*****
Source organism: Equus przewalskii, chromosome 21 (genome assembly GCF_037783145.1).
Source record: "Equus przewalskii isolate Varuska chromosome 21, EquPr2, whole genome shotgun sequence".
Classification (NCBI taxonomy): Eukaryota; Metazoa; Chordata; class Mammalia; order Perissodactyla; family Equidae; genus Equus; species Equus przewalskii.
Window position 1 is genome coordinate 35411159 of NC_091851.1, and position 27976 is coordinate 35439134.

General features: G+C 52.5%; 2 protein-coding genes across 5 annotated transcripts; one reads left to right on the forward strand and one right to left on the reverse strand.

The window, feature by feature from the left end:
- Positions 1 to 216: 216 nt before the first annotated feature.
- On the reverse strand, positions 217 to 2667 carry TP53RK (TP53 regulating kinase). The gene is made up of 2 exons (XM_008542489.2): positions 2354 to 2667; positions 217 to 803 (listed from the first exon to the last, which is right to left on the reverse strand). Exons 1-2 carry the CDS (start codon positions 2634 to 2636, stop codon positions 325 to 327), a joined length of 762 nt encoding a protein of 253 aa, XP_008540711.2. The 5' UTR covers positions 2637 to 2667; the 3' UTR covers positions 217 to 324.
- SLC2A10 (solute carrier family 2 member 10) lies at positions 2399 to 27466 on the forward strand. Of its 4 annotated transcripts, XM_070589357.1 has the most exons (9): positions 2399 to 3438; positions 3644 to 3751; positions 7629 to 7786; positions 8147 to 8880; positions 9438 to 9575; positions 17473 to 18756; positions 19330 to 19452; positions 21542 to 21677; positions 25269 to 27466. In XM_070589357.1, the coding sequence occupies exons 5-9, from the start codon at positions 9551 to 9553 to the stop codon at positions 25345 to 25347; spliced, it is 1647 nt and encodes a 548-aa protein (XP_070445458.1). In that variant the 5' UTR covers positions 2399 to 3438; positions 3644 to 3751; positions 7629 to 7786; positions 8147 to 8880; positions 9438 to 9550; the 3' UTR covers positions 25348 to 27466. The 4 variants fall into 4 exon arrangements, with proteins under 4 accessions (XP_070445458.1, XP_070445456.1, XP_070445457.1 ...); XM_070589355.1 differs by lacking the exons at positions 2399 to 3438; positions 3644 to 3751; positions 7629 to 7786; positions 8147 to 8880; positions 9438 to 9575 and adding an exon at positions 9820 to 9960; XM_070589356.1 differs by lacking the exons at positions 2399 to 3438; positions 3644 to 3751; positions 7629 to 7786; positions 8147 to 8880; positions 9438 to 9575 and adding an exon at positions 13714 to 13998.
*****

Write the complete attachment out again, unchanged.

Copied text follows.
Source organism: Equus przewalskii, chromosome 21 (genome assembly GCF_037783145.1).
Source record: "Equus przewalskii isolate Varuska chromosome 21, EquPr2, whole genome shotgun sequence".
Classification (NCBI taxonomy): Eukaryota; Metazoa; Chordata; class Mammalia; order Perissodactyla; family Equidae; genus Equus; species Equus przewalskii.
Window position 1 is genome coordinate 35411159 of NC_091851.1, and position 27976 is coordinate 35439134.

General features: G+C 52.5%; 2 protein-coding genes across 5 annotated transcripts; one reads left to right on the forward strand and one right to left on the reverse strand.

The window, feature by feature from the left end:
- Positions 1 to 216: 216 nt before the first annotated feature.
- On the reverse strand, positions 217 to 2667 carry TP53RK (TP53 regulating kinase). The gene is made up of 2 exons (XM_008542489.2): positions 2354 to 2667; positions 217 to 803 (listed from the first exon to the last, which is right to left on the reverse strand). Exons 1-2 carry the CDS (start codon positions 2634 to 2636, stop codon positions 325 to 327), a joined length of 762 nt encoding a protein of 253 aa, XP_008540711.2. The 5' UTR covers positions 2637 to 2667; the 3' UTR covers positions 217 to 324.
- SLC2A10 (solute carrier family 2 member 10) lies at positions 2399 to 27466 on the forward strand. Of its 4 annotated transcripts, XM_070589357.1 has the most exons (9): positions 2399 to 3438; positions 3644 to 3751; positions 7629 to 7786; positions 8147 to 8880; positions 9438 to 9575; positions 17473 to 18756; positions 19330 to 19452; positions 21542 to 21677; positions 25269 to 27466. In XM_070589357.1, the coding sequence occupies exons 5-9, from the start codon at positions 9551 to 9553 to the stop codon at positions 25345 to 25347; spliced, it is 1647 nt and encodes a 548-aa protein (XP_070445458.1). In that variant the 5' UTR covers positions 2399 to 3438; positions 3644 to 3751; positions 7629 to 7786; positions 8147 to 8880; positions 9438 to 9550; the 3' UTR covers positions 25348 to 27466. The 4 variants fall into 4 exon arrangements, with proteins under 4 accessions (XP_070445458.1, XP_070445456.1, XP_070445457.1 ...); XM_070589355.1 differs by lacking the exons at positions 2399 to 3438; positions 3644 to 3751; positions 7629 to 7786; positions 8147 to 8880; positions 9438 to 9575 and adding an exon at positions 9820 to 9960; XM_070589356.1 differs by lacking the exons at positions 2399 to 3438; positions 3644 to 3751; positions 7629 to 7786; positions 8147 to 8880; positions 9438 to 9575 and adding an exon at positions 13714 to 13998.